Oklahoma House Speaker Charles McCall announced the House will use a citizen-driven redistricting process, according to a press release.
In 2011, the House introduced a transparent redistricting process that received bipartisan praise, and this measure will take the process one step further by soliciting input from the Oklahoma Supreme Court, the executive branch, and state, county and local officials.
The process will begin next year following the 2020 decennial census and will be overseen by a bipartisan redistricting committee, with subcommittees focusing on different regions of the state.
“The House process in 2011 was well-received by the public and was praised by both the majority and minority parties in the House because it included citizens and was transparent,” said McCall, R-Atoka, in a press release.
McCall said the committee will travel around the state and will receive input from citizens in town hall meetings. The House has also created an email address, firstname.lastname@example.org, to allow citizens to make suggestions and have their voices heard throughout the process.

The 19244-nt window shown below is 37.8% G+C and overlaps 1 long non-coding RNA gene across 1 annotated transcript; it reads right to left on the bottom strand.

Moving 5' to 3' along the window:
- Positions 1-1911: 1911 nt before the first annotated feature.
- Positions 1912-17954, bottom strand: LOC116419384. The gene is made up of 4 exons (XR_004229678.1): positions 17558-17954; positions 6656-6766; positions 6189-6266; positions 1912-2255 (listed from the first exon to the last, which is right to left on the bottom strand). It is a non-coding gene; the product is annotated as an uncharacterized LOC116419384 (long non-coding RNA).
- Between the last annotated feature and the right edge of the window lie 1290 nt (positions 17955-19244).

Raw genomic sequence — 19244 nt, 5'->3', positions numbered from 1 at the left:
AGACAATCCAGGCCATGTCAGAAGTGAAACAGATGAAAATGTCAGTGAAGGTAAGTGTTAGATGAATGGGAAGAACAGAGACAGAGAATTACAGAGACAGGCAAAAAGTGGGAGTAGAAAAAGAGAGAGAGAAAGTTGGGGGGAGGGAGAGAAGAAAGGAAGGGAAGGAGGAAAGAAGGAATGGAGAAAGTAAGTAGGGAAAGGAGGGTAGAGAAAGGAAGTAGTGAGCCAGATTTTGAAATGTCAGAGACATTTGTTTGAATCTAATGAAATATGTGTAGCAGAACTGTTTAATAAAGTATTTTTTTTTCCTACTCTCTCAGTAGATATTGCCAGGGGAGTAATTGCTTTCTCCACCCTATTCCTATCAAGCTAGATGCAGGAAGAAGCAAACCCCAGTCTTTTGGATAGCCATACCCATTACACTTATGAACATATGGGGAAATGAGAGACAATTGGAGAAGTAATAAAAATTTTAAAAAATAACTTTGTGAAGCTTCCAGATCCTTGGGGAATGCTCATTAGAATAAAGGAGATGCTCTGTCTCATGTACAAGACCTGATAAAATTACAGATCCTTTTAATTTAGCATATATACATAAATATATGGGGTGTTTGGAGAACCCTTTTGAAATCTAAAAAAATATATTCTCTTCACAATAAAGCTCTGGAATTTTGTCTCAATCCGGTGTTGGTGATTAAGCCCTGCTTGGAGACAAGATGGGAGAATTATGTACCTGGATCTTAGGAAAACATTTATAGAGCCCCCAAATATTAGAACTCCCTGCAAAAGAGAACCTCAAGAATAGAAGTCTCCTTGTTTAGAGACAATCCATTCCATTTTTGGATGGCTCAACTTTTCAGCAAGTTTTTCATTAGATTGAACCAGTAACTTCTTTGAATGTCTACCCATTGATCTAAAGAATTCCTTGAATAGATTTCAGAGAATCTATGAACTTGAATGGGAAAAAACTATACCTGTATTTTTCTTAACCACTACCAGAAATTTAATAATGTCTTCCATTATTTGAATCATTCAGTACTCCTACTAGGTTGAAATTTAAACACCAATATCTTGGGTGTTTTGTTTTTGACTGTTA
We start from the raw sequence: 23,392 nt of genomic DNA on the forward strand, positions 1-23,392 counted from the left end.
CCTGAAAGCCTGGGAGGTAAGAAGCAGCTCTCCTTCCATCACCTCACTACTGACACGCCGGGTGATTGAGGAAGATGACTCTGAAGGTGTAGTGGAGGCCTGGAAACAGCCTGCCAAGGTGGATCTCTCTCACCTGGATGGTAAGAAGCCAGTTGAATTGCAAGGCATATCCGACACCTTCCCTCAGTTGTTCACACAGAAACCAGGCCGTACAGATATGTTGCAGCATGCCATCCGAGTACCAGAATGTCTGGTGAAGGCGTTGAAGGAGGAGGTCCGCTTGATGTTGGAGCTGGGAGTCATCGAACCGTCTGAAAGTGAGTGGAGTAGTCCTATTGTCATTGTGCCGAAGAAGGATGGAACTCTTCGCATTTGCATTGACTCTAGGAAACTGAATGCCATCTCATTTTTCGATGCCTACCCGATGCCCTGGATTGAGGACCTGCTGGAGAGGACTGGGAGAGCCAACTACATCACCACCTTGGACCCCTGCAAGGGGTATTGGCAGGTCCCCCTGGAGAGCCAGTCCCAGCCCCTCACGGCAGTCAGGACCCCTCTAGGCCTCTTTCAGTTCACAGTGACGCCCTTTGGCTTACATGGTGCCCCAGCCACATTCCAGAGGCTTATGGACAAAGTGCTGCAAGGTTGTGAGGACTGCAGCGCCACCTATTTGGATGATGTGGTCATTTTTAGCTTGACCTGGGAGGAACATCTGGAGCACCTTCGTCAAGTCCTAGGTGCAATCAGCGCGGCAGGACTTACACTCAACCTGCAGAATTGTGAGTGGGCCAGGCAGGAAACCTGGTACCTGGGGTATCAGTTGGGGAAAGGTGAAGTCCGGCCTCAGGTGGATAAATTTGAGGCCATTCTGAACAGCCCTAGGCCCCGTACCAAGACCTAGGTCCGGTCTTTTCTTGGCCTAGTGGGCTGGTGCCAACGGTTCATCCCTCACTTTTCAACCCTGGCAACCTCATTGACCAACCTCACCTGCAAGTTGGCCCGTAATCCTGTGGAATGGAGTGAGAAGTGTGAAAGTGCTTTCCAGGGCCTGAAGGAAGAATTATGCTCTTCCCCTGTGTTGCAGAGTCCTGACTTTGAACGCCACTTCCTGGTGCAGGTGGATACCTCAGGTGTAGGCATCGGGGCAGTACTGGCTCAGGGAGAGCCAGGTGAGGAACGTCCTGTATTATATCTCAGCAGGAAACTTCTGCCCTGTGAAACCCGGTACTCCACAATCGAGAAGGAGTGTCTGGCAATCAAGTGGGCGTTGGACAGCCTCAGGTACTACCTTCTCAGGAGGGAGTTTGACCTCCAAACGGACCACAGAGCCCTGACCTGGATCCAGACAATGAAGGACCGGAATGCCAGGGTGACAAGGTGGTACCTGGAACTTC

“Citizens want to be more involved in the redistricting process, and I believe our constituents have valuable perspectives that should be considered related to their representation at the Capitol,” McCall said in the press release.
Legislative redistricting takes place every 10 years following the release of the decennial U.S. Census data. Under the Oklahoma Constitution, each legislative chamber engages in redistricting to update its districts to reflect population changes and other factors, according to a press release.
According to the press release, McCall plans to name members of the Redistricting Committee in early 2020. Work will begin in 2020 and will be finalized through legislation considered in 2021.